We thank everyone who activated a lighthouse and to all the stations who gave us a call: a very big thanks! We are looking forward to meet you again in next years event!
FROM Verona Beach lighthouse, New York, USA:-
Once again I set up at the inland lighthouse on Oneida Lake in the state of New York in the United States. The local lighthouse is part of the Erie Canal system that was integral in the early development of New York State and points westward. I used a small 10X10 screen house with an ICOM 746pro feeding a Cushcraft R7 vertical. As most everyone already knows, band conditions were the worst in a long time … Still managed 17 lighthouses and one lightship ….. FAR below last year’s 83 lighthouses and 4 lightships! We did however have a New York State Senator stop by to visit and work another lighthouse, thanks to Senator Joe Griffo for the visit and the encouragement!! We were able to hit the Canary Islands, Canada, Cuba, and of course the rest in the US. I am already planning next year’s endeavor and have a few volunteers so we may be able to run all 48 hours instead of just 27!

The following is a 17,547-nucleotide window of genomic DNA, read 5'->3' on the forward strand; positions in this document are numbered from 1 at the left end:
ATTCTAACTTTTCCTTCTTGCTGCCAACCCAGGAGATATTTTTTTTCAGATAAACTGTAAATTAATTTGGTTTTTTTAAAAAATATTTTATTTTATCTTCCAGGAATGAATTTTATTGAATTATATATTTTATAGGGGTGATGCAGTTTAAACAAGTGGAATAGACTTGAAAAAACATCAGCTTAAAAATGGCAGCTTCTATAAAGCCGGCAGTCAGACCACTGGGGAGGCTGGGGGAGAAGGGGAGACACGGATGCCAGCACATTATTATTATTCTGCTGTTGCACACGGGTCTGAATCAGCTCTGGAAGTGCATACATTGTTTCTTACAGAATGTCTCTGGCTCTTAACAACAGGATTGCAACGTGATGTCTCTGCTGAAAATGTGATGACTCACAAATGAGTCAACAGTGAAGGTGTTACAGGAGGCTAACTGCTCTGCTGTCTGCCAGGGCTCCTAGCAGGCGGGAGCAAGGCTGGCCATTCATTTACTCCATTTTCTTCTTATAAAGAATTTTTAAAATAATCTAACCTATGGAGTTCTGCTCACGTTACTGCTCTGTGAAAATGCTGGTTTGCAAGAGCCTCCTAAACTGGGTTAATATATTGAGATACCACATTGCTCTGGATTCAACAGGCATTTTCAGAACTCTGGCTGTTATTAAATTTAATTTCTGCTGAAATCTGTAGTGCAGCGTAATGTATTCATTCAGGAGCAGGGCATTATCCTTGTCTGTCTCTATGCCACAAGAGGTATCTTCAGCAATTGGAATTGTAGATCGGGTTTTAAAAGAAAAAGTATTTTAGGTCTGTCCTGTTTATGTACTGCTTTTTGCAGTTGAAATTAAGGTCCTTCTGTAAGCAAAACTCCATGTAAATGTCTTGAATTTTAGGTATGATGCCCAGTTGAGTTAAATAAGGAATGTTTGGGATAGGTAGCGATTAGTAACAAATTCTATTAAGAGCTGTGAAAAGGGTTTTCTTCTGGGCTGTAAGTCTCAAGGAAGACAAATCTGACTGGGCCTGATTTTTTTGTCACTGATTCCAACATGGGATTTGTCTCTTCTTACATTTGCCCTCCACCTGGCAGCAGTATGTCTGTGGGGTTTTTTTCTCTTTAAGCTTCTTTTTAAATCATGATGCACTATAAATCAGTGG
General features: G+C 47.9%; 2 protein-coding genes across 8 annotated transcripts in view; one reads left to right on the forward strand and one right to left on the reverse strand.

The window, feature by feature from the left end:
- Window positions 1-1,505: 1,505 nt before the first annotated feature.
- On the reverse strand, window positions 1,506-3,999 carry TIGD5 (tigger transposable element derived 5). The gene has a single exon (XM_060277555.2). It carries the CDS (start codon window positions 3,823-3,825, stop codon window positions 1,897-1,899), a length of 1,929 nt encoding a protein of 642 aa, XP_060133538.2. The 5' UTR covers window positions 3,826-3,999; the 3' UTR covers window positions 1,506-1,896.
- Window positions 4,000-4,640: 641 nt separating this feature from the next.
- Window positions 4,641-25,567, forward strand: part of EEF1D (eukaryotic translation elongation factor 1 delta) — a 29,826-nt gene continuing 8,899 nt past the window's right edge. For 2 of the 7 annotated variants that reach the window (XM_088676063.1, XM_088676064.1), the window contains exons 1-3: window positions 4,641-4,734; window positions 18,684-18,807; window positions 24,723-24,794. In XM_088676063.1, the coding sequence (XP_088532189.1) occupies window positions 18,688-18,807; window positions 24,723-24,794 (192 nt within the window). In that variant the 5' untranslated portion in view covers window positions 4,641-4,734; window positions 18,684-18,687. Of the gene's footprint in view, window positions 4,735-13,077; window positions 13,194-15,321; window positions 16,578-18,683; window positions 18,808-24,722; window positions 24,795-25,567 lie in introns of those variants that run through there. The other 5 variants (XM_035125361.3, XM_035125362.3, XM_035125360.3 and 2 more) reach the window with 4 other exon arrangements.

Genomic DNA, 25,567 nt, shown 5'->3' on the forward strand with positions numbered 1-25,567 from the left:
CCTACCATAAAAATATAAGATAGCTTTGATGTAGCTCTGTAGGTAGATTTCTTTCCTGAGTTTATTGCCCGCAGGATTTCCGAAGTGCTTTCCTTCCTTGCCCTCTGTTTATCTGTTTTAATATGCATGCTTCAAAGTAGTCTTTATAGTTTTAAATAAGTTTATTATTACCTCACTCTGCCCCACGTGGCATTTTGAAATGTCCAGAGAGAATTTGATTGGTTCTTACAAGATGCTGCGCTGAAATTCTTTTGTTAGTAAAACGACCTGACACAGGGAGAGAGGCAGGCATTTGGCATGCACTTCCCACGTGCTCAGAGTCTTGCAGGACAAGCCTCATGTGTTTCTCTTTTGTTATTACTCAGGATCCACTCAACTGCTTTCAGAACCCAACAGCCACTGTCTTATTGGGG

Once again special thank you to the organizers of this event …. You guys are the BEST!!
73’ to all
Fred Legawiec, W2LGA
2015 was the 8th session for the radioamateurs from Chemnitz (S54) with the call DM2C/LH at the lighthouse in Moritzburg (DE0021), nearly the capital of Saxony, Dresden,and 500km away from the coast.
This year again we had some problems with the weather(thunderstorms) and different conditions on HF.Nevertheless reached 600QSO in the log.
We worked normally with 4 stations on HF in all operating modes. Antennas:G5RV, dipole and longwire.Our QRZ-page (www.qrz.com/db/dm2c)this year we had a live stream - and at all stations, we have performed over a network the logbook of UcxLog-software.